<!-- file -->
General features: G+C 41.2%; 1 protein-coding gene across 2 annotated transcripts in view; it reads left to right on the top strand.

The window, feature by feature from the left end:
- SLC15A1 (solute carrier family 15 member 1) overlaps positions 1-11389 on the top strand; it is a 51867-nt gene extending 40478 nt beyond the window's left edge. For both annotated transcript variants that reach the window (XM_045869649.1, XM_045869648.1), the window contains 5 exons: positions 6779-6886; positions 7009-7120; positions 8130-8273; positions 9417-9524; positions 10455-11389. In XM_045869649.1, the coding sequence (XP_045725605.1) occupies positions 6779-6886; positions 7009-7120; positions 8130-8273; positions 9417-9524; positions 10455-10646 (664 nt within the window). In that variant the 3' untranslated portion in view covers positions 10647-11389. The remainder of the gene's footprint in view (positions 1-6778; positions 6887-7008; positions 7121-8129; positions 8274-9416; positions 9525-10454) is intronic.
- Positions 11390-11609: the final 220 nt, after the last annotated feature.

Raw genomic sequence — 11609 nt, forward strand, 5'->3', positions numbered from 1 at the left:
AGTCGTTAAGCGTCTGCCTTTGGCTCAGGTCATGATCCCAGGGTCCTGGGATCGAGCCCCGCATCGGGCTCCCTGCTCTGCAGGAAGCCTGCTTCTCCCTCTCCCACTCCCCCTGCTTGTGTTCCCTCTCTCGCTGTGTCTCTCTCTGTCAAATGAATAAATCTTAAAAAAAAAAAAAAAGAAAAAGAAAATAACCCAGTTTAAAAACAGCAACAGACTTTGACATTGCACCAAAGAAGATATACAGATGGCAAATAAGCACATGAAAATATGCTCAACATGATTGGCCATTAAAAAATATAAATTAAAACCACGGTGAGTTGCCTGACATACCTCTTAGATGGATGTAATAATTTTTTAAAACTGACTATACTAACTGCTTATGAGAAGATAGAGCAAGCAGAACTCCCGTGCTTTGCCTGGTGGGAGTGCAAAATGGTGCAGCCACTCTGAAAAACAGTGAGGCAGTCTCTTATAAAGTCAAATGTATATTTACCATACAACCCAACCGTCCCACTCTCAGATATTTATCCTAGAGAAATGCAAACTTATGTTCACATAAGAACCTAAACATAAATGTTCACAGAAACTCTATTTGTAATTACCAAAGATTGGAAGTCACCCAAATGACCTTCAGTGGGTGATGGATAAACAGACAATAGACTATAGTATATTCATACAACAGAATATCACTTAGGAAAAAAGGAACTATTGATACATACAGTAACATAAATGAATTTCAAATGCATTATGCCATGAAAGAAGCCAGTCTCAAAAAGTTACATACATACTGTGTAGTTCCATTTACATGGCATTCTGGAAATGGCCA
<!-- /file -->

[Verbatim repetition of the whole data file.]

General features: G+C 41.2%; 1 protein-coding gene across 2 annotated transcripts in view; it reads left to right on the top strand.

The window, feature by feature from the left end:
- SLC15A1 (solute carrier family 15 member 1) overlaps positions 1-11389 on the top strand; it is a 51867-nt gene extending 40478 nt beyond the window's left edge. For both annotated transcript variants that reach the window (XM_045869649.1, XM_045869648.1), the window contains 5 exons: positions 6779-6886; positions 7009-7120; positions 8130-8273; positions 9417-9524; positions 10455-11389. In XM_045869649.1, the coding sequence (XP_045725605.1) occupies positions 6779-6886; positions 7009-7120; positions 8130-8273; positions 9417-9524; positions 10455-10646 (664 nt within the window). In that variant the 3' untranslated portion in view covers positions 10647-11389. The remainder of the gene's footprint in view (positions 1-6778; positions 6887-7008; positions 7121-8129; positions 8274-9416; positions 9525-10454) is intronic.
- Positions 11390-11609: the final 220 nt, after the last annotated feature.

Raw genomic sequence — 11609 nt, forward strand, 5'->3', positions numbered from 1 at the left:
AGTCGTTAAGCGTCTGCCTTTGGCTCAGGTCATGATCCCAGGGTCCTGGGATCGAGCCCCGCATCGGGCTCCCTGCTCTGCAGGAAGCCTGCTTCTCCCTCTCCCACTCCCCCTGCTTGTGTTCCCTCTCTCGCTGTGTCTCTCTCTGTCAAATGAATAAATCTTAAAAAAAAAAAAAAAGAAAAAGAAAATAACCCAGTTTAAAAACAGCAACAGACTTTGACATTGCACCAAAGAAGATATACAGATGGCAAATAAGCACATGAAAATATGCTCAACATGATTGGCCATTAAAAAATATAAATTAAAACCACGGTGAGTTGCCTGACATACCTCTTAGATGGATGTAATAATTTTTTAAAACTGACTATACTAACTGCTTATGAGAAGATAGAGCAAGCAGAACTCCCGTGCTTTGCCTGGTGGGAGTGCAAAATGGTGCAGCCACTCTGAAAAACAGTGAGGCAGTCTCTTATAAAGTCAAATGTATATTTACCATACAACCCAACCGTCCCACTCTCAGATATTTATCCTAGAGAAATGCAAACTTATGTTCACATAAGAACCTAAACATAAATGTTCACAGAAACTCTATTTGTAATTACCAAAGATTGGAAGTCACCCAAATGACCTTCAGTGGGTGATGGATAAACAGACAATAGACTATAGTATATTCATACAACAGAATATCACTTAGGAAAAAAGGAACTATTGATACATACAGTAACATAAATGAATTTCAAATGCATTATGCCATGAAAGAAGCCAGTCTCAAAAAGTTACATACATACTGTGTAGTTCCATTTACATGGCATTCTGGAAATGGCCA